Watching the 2017 general election results and the way the media and the bulk of the Labour party reacted to the results and to Corbyn was interesting yet somehow unsurprising.
After a brief moment of surprise and elation when people generally spoke with honesty, the naysayers and that beacon of partiality the BBC were back to their usual “ah but he didn’t win”, “he didn’t do so well really now did he…”
The implication being that he did good “for a leftie” or in spite of himself, but seriously now, not nearly so good as a serious politician would’ve done in the same scenario.
Well, is there any truth to this? Can we take a look beyond the stats the media are choosing to share and see just how good this result really was?
Seats vs. vote share
The first thing everyone does know and discuss is the difference between the share of seats (Labour won roughly 40% of each, but our archaic system gives the Tories 49% of the seats for just 42% of the vote). This isn’t news, its unfortunate but it is what is is…
Vote share vs. vote mobilisation
More interesting is to look at the results against a different backdrop – not as a percentage of those who voted, but as a percentage of those who were eligible to vote. This figure takes more account of the mobilisation of previously uninterested voters and the impact of the Labour campaign on turnout overall.
By this measure, Labour won 27% of the popular vote against 29% for the conservatives. Pretty close but, so far, not to different from the traditional measures.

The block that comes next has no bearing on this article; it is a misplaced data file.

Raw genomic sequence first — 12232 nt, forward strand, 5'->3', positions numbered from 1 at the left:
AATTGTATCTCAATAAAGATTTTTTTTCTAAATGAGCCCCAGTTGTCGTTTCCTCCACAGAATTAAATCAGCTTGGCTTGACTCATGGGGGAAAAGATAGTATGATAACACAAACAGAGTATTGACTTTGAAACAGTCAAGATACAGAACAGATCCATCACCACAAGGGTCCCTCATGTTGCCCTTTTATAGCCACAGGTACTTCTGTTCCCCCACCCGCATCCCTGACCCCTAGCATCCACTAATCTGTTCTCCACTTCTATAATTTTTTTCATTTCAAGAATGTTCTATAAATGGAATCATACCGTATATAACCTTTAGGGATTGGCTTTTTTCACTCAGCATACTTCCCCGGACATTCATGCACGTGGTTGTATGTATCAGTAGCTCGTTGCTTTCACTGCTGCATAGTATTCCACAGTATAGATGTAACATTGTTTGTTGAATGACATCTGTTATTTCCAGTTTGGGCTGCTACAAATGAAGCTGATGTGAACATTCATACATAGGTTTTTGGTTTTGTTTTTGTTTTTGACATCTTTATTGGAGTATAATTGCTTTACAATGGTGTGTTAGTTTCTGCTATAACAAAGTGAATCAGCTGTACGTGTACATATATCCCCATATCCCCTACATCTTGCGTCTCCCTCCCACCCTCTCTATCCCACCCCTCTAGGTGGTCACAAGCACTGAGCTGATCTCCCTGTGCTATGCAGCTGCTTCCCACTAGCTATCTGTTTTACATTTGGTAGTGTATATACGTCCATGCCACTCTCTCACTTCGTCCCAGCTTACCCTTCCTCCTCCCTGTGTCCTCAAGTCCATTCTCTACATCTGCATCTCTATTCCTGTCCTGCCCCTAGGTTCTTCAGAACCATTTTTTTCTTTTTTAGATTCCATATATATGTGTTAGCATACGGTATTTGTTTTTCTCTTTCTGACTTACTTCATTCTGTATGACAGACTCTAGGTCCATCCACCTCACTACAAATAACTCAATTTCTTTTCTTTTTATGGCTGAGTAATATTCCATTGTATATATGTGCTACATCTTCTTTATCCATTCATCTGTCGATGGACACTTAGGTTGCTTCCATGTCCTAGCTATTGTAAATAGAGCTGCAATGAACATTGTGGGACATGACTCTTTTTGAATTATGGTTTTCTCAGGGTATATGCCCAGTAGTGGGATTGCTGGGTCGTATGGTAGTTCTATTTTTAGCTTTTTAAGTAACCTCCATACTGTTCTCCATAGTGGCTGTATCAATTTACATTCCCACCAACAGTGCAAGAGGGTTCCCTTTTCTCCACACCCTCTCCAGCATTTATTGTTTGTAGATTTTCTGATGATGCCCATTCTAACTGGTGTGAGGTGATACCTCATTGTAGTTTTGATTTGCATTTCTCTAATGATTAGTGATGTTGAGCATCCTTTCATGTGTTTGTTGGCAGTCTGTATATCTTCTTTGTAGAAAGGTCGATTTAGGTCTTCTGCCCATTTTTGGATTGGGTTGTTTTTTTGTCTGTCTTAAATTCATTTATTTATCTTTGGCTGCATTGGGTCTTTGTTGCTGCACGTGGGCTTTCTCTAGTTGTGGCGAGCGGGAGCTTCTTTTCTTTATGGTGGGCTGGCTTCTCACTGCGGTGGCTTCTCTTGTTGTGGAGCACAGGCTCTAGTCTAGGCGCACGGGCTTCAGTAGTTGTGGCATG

If we look at this historically though, it shows just how impressive Corbyn’s results are. Not just as a bounce-back from a historically low base, but compared to the Labour party history.
Looking at the chart below comparing the results since 1970, we can see that the 2010 and 2015 results were historic lows – 19% and 20% were the worst performance for Labour since at least 1970 (perhaps ever) as a result of the total electorate – i.e. of all those who could’ve voted – a more meaningful figure in many ways than a percentage of those who DID vote, as it includes reflections of voter apathy vs. commitment and mobilisation.
So Corbyn as bounced back from the worst performance of the Labour party in over 30 years, to 27%. Follow the dotted-line back and see when the last time any Labour leader did so well was. Blair in his landslide of 1997 did better (on 31%) but interestingly not in his other wins. And we have to go back to 1979 for any other comparable results.
There are some interesting questions to ask about why Labour are still, consistently under-performing compared to their 1970s results (which let’s be honest were hardly monumental anyway!), but Corbyn is the first leader since 1997 who has shown any hint of being able to change this, can we please stop playing down the scale of this achievement and think about how much better it might’ve been if Labour MPs, non-Momentum Labour activists and the so-called progressive press had been behind him for the last few years instead of taking every opportunity to talk him down.
That’s a lesson we can learn!
Any Corbynista’s looking for some even better (if perhaps statistically slightly dubious given a rising population) figures – here’s how he did if you just look at the absolute numbers of people who voted Labour – an interesting representation of his ability to mobilise people.
|Labour % of voting-age pop||25%||18%||17%||20%||23%||30%||26%||23%||20%||28%||28%||29%||30%|
|Tory % of voting-age pop||26%||22%||22%||19%||18%||21%||32%||32%||31%||33%||26%||29%||32%|
|Labour % of electorate||27%||20%||19%||22%||24%||31%||27%||23%||20%||28%||29%||29%||31%|
|Tory % of electorate||29%||24%||23%||20%||19%||22%||33%||32%||31%||33%||26%||30%||32%|
 I originally did this using the voting-age population – perhaps a better indicator as it would give a clearer picture of the people who had previously not even registered to vote, but the results are not that different and the population figures are problematic for a variety of reasons…
 Estimate based on linear extrapolation from 2015